It was a mutual project which brought Julien and Audrey together. At that time, the young man was studying at the before mentioned school of architecture and Audrey was a student in a school of fine arts in Bordeaux, where she got much useful experience. Even though her memories from studying years aren’t so distinctive anymore, she affirms that it was the time when first significant artistic reflections took place. This project was concentrated on abandoned places in Bordeaux and it marked the beginning of creative collaborations between Julien and Audrey. The aesthetics of forgotten, mysterious and hidden places crystallized in a special album, where photographs by Julien and texts written by Audrey express their way to approach this kind of theme. Even though a woman asserts that this experiment carried out during studying years wasn’t very professional, it has a special meaning – it was the first type of the project meant to commemorate a special place.
Verdun – what does it mean now?
Julien admits that the reconstruction of the memorial of Verdun was one of the most interesting projects he’d ever been commisioned with. The first version of the museum was built in 1967 and dedicated to soldiers, but the goals of a rebuilt memorial are quite more ambitious. Now it’s not only a memorial aiming to commemorate the victims of the battle or war, but also a center of interpretation, where the newly added places enrich the old building. An auditorium, center of documentation (for everyone who wants to access the archives of documents concerning the battle), library, shops, cafe, tourism office, educational room for students and the space for kids are among of them. Julien emphasizes that “both French and German soldiers participated in this battle, so the new version of the memorial is meant to commemorate both sides – impartiality was one of the principal goals of this project.” Audrey adds that this museum “isn’t a gravestone for soldiers who died in a battle – it’s a place for reflection”. She also adds that coming up with an attractive concept of a museum constituted a big challenge, especially in a modern society of consumation. The works of reconstruction started in 2013 and during this period the team had to face a great number of obstacles – technical and aesthetical. Eventually it was decided to prolonge the already existing building, make it bigger.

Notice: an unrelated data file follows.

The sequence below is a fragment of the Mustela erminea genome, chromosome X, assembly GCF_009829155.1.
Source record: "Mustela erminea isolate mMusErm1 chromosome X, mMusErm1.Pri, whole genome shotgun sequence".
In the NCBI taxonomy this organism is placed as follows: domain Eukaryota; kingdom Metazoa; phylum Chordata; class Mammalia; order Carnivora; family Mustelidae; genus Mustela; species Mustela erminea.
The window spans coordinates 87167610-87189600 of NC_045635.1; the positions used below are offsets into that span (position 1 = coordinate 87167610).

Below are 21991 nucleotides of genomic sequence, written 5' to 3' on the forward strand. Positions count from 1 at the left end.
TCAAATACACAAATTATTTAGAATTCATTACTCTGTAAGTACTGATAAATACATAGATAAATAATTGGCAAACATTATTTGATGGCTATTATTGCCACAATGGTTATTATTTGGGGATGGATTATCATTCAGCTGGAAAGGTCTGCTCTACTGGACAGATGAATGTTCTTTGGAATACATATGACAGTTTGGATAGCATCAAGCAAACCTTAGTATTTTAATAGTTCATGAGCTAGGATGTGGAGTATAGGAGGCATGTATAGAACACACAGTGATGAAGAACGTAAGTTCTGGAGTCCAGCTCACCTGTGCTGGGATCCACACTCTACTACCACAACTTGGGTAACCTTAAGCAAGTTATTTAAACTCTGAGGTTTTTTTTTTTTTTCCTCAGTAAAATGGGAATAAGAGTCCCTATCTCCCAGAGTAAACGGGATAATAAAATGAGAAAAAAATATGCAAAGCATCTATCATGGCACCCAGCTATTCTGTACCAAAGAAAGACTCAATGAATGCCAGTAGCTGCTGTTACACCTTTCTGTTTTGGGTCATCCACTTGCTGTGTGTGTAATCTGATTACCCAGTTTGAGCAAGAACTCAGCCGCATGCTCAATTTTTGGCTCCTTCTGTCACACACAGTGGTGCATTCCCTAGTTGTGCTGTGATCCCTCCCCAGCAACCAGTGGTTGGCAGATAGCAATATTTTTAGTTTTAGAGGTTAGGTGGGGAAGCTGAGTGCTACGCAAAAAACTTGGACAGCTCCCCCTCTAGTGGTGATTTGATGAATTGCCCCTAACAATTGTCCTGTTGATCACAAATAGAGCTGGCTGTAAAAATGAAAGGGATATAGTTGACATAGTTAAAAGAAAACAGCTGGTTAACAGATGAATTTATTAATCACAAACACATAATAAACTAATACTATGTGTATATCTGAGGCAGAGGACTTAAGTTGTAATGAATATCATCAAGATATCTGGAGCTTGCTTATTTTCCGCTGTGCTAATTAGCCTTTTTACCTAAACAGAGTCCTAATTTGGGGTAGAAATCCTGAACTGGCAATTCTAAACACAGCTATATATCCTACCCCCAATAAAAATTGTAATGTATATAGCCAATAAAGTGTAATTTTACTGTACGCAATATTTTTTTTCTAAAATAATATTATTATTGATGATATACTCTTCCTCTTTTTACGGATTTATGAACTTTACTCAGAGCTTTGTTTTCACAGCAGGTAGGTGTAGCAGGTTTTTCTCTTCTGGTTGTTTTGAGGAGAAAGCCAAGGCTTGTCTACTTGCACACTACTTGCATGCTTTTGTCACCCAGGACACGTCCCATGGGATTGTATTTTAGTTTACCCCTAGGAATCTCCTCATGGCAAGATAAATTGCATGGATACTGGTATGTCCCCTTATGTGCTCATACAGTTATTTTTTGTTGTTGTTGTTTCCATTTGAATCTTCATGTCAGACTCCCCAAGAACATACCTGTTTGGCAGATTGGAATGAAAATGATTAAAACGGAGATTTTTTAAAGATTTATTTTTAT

“The aim of Olivier Brochet (who’s one of the founders of Brochet Lajus Pueyo) wasn’t just to reconstruct the memorial for the war – he wanted to excite the curiosity of people for the region of Verdun in general. It’s a place not only for those passionate about the war, but about the culture as well,” states Julien. Because of this reason, numerous exhibitions are organized in the museum, which take painting or sculpture as an object. Audrey emphasizes the magical power of surrounding scenery. It’s a place where time really stops: “there are no other buildings around this museum in the battlefield and it creates an unusual feeling.”